ARCHIVED - Botulism

 


Nationally notifiable since 1933, 1940 onward

1.0 National Notification

Only confirmed cases of disease should be notified.

2.0 Type of Surveillance

Routine case-by-case notification to the federal level.

3.0 Case Classification

3.1 Confirmed case

A confirmed case requires laboratory definitive evidence with clinical evidence or, in the case of foodborne botulism, clinical evidence and consumption of the same suspect food as an individual who has laboratory-confirmed botulism.

Foodborne Botulism (Either 1 or 2)

  1. Laboratory confirmation of intoxication with clinical evidence:
    detection of botulinum toxin in serum, stool, gastric aspirate or food
    OR
    isolation of Clostridium botulinum from stool or gastric aspirate
  2. Clinical evidence and indication that the client ate the same suspect food as an individual with laboratory-confirmed botulism

Wound Botulism

Laboratory confirmation of infection: laboratory detection of botulinum toxin in serum
OR
isolation of C. botulinum from a wound
AND
presence of a freshly infected wound in the 2 weeks before symptoms and no evidence of consumption of food contaminated with C. botulinum

Infant Botulism

Laboratory confirmation with symptoms compatible with botulism in a person less than one year of age:
detection of botulinum toxin in stool or serum
OR
isolation of C. botulinum from the patient’s stool or at autopsy

Colonization Botulism

Laboratory confirmation with symptoms compatible with botulism in a patient aged 1 year or older with severely compromised gastrointestinal tract functioning (i.e. abnormal bowel) due to various diseases, such as colitis, or intestinal bypass procedures, or in association with other conditions that may create local or widespread disruption in the normal intestinal flora:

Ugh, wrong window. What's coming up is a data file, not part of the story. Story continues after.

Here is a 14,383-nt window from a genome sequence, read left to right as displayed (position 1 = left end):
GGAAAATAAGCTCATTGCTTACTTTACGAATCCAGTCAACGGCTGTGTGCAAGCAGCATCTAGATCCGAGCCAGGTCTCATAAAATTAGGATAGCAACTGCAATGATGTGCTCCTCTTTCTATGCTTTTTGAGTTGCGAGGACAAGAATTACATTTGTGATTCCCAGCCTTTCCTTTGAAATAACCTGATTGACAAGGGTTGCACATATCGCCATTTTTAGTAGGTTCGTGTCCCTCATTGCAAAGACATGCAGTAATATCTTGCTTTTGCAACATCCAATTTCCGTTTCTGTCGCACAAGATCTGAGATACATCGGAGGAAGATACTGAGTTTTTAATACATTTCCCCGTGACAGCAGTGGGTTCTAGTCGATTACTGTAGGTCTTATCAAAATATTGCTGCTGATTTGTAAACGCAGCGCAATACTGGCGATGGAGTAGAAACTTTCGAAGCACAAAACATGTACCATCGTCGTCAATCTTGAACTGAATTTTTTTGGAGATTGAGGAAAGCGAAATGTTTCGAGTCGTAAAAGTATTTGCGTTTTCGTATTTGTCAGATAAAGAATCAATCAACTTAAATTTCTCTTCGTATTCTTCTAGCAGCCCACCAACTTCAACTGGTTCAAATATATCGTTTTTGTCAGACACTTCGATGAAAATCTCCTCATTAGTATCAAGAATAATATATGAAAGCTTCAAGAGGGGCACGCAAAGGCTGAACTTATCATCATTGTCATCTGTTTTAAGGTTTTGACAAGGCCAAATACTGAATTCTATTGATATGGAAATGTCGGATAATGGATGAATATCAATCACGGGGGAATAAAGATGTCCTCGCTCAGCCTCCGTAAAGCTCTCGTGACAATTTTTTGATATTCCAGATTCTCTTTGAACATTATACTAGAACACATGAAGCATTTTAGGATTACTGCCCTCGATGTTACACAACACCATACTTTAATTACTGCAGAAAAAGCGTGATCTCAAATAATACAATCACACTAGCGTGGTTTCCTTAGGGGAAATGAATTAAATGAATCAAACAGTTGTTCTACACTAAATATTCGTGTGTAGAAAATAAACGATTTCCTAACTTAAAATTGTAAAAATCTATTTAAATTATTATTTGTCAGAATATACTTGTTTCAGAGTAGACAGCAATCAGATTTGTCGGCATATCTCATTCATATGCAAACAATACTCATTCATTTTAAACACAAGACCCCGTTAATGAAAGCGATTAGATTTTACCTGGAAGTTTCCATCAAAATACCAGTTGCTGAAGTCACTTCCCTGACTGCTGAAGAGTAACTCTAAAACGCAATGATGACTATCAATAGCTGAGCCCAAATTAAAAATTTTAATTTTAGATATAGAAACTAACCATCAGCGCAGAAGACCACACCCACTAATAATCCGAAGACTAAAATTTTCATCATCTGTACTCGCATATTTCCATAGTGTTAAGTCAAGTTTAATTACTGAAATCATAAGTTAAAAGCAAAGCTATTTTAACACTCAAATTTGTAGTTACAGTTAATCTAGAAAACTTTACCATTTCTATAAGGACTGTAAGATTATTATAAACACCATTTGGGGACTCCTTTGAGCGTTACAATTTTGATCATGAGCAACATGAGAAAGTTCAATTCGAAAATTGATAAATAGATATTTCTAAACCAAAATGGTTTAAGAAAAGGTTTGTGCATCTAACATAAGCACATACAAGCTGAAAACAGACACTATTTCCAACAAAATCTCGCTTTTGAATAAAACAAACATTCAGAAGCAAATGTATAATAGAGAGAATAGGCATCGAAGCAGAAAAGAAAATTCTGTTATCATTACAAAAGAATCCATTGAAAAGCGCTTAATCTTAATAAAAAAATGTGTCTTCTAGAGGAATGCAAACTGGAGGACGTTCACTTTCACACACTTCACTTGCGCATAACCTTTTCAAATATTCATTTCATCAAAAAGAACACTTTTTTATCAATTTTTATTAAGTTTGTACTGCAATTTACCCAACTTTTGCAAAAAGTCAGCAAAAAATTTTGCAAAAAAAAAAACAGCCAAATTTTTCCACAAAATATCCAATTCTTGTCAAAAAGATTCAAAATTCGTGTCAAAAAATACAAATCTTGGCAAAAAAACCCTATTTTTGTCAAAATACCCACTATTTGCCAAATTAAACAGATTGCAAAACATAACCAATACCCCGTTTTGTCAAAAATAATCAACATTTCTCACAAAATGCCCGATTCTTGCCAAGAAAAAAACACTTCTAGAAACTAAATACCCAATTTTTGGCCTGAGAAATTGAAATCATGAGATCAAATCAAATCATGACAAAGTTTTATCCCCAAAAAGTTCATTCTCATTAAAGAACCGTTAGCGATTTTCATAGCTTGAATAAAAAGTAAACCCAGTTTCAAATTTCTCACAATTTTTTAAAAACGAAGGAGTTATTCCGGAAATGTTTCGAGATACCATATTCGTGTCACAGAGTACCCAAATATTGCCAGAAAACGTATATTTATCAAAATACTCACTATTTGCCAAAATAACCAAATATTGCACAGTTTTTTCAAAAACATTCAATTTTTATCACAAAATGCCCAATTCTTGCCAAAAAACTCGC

detection of botulinum toxin in stool or serum
OR
isolation of C. botulinum from the patient’s stool or at autopsy

3.2 Probable case

Foodborne

A probable case requires clinical evidence and consumption of a suspect food item in the incubation period (12-48 hours).

4.0 Laboratory Evidence

4.1 Laboratory Confirmation(from CPHLN document)

Any of the following will constitute a case of botulism:

Detection of botulinum toxin, with or without culture

Isolation of C. botulinum

4.2 Approved/Validated Tests

Standard culture for C. botulinum with demonstration of neurotoxin

C. botulinum neurotoxin mouse bioassay

4.3 Indications and limitations

In wound and foodborne botulism C. botulinum neurotoxin may not be detectable in serum. Administration of antitoxin prior to withdrawal of blood will result in a negative assay.

While some strains of C. botulinum type C may not produce neurotoxin, two other species of the genus, C. baratii and C. butyricum may produce the neurotoxin.

Culture without toxin assay by mouse bioassay is not useful. Group I C. botulinum cannot be distinguished from C. sporogenes without toxin assay.

Isolates and/or clinical specimens should be referred to the National Botulism Reference Service or the British Columbia Centre for Disease Control

EIA for botulinum toxin is not as sensitive as the mouse bioassay and therefore should not replace the mouse bioassay for neurotoxin detection in clinical specimens; however, EIA could be used to detect neurotoxin production from cultures.

5.0 Clinical Evidence

Foodborne: Clinical illness is characterized by blurred vision, dry mouth and difficulty swallowing and speaking. Descending and symmetric paralysis may progress rapidly, often requiring respiratory support.

Wound: Clinical illness is characterized by diplopia, blurred vision and bulbar weakness. Symmetric paralysis may progress rapidly.

Infant: Clinical illness in infants is characterized by constipation, loss of appetite, weakness, altered cry and loss of head control

6.0 ICD Code(s)

6.1 ICD-10 Code(s)

A05.1
Botulism (Classical foodborne intoxication due to Clostridium botulinum)

6.2 ICD-9/ICD-9CM Code(s)

005.1
Botulism

7.0 Type of International Reporting

Reportable to WHO under International Health Regulations

8.0 Comments

One case is considered an outbreak. Probable case definitions are provided as guidelines to assist with case finding and public health management, and are not for national notification purposes.

9.0 References

Protocol under development (Centre for Food-borne, Enteric and Zoonotic Infectious Diseases

CDC Notifiable Disease Case Definitions Taillac PP, Kim J. CBRNE-Botulism. Last updated June 2006. Available at:http://www.emedicine.com/emerg/topic64.htm

Date of Last Revision/Review:

November 2008


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